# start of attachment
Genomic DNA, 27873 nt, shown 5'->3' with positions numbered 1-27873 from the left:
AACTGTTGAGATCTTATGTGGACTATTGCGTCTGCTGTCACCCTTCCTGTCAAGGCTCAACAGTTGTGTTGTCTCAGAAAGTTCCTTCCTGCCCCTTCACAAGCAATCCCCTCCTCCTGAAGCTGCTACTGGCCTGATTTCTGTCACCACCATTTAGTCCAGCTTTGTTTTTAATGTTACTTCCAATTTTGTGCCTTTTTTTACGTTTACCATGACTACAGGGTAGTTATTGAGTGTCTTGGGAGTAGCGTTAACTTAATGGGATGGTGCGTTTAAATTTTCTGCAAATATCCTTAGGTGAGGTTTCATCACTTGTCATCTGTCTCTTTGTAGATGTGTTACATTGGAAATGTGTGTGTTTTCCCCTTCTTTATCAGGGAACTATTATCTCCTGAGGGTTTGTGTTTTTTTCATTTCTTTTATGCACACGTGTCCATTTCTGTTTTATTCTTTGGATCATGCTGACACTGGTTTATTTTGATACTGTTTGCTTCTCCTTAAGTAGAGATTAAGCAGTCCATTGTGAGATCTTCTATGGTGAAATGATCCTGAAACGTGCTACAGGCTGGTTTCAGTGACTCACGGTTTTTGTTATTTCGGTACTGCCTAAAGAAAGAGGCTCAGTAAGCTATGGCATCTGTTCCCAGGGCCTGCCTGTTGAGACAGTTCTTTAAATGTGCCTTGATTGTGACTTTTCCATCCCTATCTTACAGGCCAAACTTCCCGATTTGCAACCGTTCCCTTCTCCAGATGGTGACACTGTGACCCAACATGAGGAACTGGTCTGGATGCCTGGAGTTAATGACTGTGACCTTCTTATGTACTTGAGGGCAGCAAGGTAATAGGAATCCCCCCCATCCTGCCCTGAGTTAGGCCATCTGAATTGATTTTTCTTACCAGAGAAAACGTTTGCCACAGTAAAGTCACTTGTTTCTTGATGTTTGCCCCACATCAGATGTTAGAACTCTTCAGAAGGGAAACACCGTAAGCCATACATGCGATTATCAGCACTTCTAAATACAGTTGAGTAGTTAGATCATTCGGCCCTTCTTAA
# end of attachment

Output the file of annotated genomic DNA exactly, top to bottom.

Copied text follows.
Genomic DNA, 27873 nt, shown 5'->3' with positions numbered 1-27873 from the left:
AACTGTTGAGATCTTATGTGGACTATTGCGTCTGCTGTCACCCTTCCTGTCAAGGCTCAACAGTTGTGTTGTCTCAGAAAGTTCCTTCCTGCCCCTTCACAAGCAATCCCCTCCTCCTGAAGCTGCTACTGGCCTGATTTCTGTCACCACCATTTAGTCCAGCTTTGTTTTTAATGTTACTTCCAATTTTGTGCCTTTTTTTACGTTTACCATGACTACAGGGTAGTTATTGAGTGTCTTGGGAGTAGCGTTAACTTAATGGGATGGTGCGTTTAAATTTTCTGCAAATATCCTTAGGTGAGGTTTCATCACTTGTCATCTGTCTCTTTGTAGATGTGTTACATTGGAAATGTGTGTGTTTTCCCCTTCTTTATCAGGGAACTATTATCTCCTGAGGGTTTGTGTTTTTTTCATTTCTTTTATGCACACGTGTCCATTTCTGTTTTATTCTTTGGATCATGCTGACACTGGTTTATTTTGATACTGTTTGCTTCTCCTTAAGTAGAGATTAAGCAGTCCATTGTGAGATCTTCTATGGTGAAATGATCCTGAAACGTGCTACAGGCTGGTTTCAGTGACTCACGGTTTTTGTTATTTCGGTACTGCCTAAAGAAAGAGGCTCAGTAAGCTATGGCATCTGTTCCCAGGGCCTGCCTGTTGAGACAGTTCTTTAAATGTGCCTTGATTGTGACTTTTCCATCCCTATCTTACAGGCCAAACTTCCCGATTTGCAACCGTTCCCTTCTCCAGATGGTGACACTGTGACCCAACATGAGGAACTGGTCTGGATGCCTGGAGTTAATGACTGTGACCTTCTTATGTACTTGAGGGCAGCAAGGTAATAGGAATCCCCCCCATCCTGCCCTGAGTTAGGCCATCTGAATTGATTTTTCTTACCAGAGAAAACGTTTGCCACAGTAAAGTCACTTGTTTCTTGATGTTTGCCCCACATCAGATGTTAGAACTCTTCAGAAGGGAAACACCGTAAGCCATACATGCGATTATCAGCACTTCTAAATACAGTTGAGTAGTTAGATCATTCGGCCCTTCTTAA